There is a speciousness to the language here and I go a little on edge in its presence as when I overhear securities salesmen talking municiple-bond-shop in the jargon they’ve vamped from war movies and cop shows. (It has been said that Wilber’s AQAL sub-genre of Integral contains a map but all I have seen is an inorganic, Bauhaus-style, diagrammatic prop (as in theatrical properties) that serves as a cue on how one might generalize their way through a presumptive taxonomy that is functional in neither the streets nor the studio.)

Maps are drawn to implement the itinerant’s way across the unknown and in the extant case the purported Integral Map is sold as one especially designed toward the rehabilitation of both the deconstructed wilderness on one hand and a wantonly debased pilgrim on the other; a subjugated soul whom disparate academic specialists have abridged to a one-dimensional reduction. While these Integral Maps that aren’t maps sustain their primary entertaining and preoccupying functions as media qua media, they fail at their secondary tasks. Instead of being the truth bearing meta-antidote to postmodernism’s validation of the world truthless incoherence, or the reconstituting juices for the devitalized pilgrim, standard Integral approaches seem to be a broad-spectrum auto immune disorder congenital to both the alleged offenders. On one end they boost the postmodern effects by tangling a kind of white noise into the rest “where every something, being blent together, turns into a wild of nothing.” For the other end, the specialists’ technical, flatland “nothing buts” are countered with the Integral “nothing but” of the partially metaphysical (somewhat technical) proposition that the cosmos and all “within it,” including the pilgrims, is constituted (but not really) by a nothing but set of something like nested dolls that may or may not be mismatched, may or may not be infinite, may or may not be concentrically structured as the Great Holonic Totally Whole Toy Box-Doll. (Footnote re: Holons – I recall my sister and I in pre-school years shuffling icons of our imagination around in her doll house when one of us remarked that this toy was a house inside a house. We paused in play to consider this observation that everything was inside something else, going in, in, in and out, out, out. “for ever and ever.” Of course since we were just children we didn’t realize the staggering philosophical implications of our little realization. In fact I still can’t.)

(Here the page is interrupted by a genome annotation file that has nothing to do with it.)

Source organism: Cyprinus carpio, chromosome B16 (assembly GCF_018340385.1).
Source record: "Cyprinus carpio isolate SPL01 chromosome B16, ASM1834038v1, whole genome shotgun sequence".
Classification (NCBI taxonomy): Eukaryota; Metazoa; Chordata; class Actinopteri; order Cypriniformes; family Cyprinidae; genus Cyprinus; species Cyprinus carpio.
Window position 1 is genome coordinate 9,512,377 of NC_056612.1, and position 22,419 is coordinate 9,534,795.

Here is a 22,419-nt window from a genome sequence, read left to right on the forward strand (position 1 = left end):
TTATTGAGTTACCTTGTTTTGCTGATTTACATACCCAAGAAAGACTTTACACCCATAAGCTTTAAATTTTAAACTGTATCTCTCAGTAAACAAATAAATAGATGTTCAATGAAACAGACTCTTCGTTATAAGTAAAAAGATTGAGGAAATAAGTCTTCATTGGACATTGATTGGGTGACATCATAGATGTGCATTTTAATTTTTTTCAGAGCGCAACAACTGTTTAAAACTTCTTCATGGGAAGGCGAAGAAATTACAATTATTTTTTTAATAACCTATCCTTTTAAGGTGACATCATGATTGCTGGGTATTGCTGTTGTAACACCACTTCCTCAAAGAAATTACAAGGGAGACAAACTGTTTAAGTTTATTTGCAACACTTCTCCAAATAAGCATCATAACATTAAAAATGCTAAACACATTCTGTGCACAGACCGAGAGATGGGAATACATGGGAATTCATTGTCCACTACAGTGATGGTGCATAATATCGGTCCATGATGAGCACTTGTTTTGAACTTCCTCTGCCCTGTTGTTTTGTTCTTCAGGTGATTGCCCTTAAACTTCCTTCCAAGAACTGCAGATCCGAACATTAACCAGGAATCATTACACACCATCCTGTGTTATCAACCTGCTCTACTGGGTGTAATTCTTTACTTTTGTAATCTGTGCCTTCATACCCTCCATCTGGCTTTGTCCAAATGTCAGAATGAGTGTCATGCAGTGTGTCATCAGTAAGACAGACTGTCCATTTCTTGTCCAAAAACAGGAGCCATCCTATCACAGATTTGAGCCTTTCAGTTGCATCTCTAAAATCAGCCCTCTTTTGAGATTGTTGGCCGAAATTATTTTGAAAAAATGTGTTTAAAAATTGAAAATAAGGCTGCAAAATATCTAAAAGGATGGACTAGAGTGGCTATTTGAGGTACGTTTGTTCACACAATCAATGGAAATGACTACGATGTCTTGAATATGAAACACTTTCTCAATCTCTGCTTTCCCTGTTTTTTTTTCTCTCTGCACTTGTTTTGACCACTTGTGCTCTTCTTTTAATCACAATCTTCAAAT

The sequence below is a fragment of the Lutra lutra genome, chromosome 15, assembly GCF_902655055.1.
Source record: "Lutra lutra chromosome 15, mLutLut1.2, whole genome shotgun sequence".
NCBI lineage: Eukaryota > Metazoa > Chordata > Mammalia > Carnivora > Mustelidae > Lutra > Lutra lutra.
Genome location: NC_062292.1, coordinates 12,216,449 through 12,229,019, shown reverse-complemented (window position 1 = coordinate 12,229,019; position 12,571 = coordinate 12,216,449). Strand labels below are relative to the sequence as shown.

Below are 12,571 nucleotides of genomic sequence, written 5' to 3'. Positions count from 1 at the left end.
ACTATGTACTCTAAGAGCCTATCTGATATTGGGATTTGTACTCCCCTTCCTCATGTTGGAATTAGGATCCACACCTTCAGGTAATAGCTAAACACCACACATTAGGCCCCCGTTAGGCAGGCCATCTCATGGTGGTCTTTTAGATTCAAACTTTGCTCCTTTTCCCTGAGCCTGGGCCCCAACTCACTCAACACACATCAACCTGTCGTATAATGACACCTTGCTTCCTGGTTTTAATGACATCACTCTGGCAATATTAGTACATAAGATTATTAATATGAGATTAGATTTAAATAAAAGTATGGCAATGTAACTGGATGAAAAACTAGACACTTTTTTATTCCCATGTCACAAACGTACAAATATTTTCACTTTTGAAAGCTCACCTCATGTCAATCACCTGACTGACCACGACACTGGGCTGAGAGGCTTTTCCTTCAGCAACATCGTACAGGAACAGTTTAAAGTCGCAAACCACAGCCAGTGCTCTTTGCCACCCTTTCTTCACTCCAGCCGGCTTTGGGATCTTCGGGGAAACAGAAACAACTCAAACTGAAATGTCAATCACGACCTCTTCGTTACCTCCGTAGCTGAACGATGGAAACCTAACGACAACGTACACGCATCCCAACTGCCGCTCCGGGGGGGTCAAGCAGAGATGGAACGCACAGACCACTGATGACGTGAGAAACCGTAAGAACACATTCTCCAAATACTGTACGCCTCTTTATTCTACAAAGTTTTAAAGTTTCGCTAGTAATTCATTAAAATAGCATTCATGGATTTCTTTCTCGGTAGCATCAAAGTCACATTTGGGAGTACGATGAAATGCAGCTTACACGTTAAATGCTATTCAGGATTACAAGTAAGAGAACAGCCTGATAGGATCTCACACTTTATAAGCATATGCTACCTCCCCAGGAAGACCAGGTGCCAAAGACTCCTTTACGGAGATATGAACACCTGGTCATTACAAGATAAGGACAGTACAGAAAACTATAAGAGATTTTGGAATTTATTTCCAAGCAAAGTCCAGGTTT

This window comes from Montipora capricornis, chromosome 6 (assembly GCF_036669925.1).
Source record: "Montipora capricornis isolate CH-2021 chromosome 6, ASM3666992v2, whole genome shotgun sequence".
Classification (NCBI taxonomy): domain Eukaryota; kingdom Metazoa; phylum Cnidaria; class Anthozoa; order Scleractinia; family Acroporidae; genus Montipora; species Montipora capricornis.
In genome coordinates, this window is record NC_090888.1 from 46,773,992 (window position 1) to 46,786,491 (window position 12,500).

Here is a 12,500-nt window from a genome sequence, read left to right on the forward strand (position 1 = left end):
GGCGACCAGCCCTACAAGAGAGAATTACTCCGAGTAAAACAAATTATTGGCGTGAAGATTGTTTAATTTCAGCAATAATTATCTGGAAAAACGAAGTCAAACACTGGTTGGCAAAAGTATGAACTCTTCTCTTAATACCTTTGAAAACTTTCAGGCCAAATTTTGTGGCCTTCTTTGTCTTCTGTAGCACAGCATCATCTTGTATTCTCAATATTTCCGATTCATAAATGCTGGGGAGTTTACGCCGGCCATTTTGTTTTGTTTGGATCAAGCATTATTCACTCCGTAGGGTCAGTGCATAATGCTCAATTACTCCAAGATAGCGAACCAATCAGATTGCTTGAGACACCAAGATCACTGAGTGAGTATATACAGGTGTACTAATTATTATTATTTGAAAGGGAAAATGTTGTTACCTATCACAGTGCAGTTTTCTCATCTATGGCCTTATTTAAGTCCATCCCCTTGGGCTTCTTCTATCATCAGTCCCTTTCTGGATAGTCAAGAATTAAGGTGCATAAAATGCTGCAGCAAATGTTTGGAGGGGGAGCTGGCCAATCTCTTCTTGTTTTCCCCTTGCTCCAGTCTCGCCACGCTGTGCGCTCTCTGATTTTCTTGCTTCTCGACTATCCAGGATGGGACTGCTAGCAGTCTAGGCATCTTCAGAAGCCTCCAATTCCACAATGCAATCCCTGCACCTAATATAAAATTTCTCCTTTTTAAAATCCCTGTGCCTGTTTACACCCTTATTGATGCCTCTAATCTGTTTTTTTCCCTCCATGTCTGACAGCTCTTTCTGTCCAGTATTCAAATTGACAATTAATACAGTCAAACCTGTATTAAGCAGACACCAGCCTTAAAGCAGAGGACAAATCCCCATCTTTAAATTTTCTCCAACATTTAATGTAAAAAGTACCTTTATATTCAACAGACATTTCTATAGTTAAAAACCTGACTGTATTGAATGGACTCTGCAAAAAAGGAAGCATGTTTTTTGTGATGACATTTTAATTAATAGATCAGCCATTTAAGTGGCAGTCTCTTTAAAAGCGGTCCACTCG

And thus the conflicts regarding narratives and evolution and structures along the frontiers of the Integral Province and the next ones over and a couple on down the peninsula plod along like border skirmishes in the Balkans. Of course I am playing here Gilles Deleuse’s game that supposes all traditional philosophies, especially those that work to remain within their disciplinary frameworks—with the notable exception of Nietzsche’s “nomad thought”—tend to assert a distinct type of territorial sovereignty, their partisans dead set on constructing expandable boundary walls of validated conjectural pilasters, occupying territory, cultivating legends as warriors in the van guard, seeking tribute from newly annexed populations. Gore Vidal used to have great fun panning those academic novels that were written to be taught and often featured the university as universe. Deleuse was making a similar assessment about philosophy as steadily anabolic nation state or burgeoning province, as the case may be, which regulates for domestic peace and accord while seeking to wrest turf from both the brutish antithesis and from discredited neutral nations that are slipping into eclipse, by keeping the defining framework, as fashionable scholastic jargon has it: robust…a word that conjures sweet dreams of special ops and preemptive strikes like nothing else can.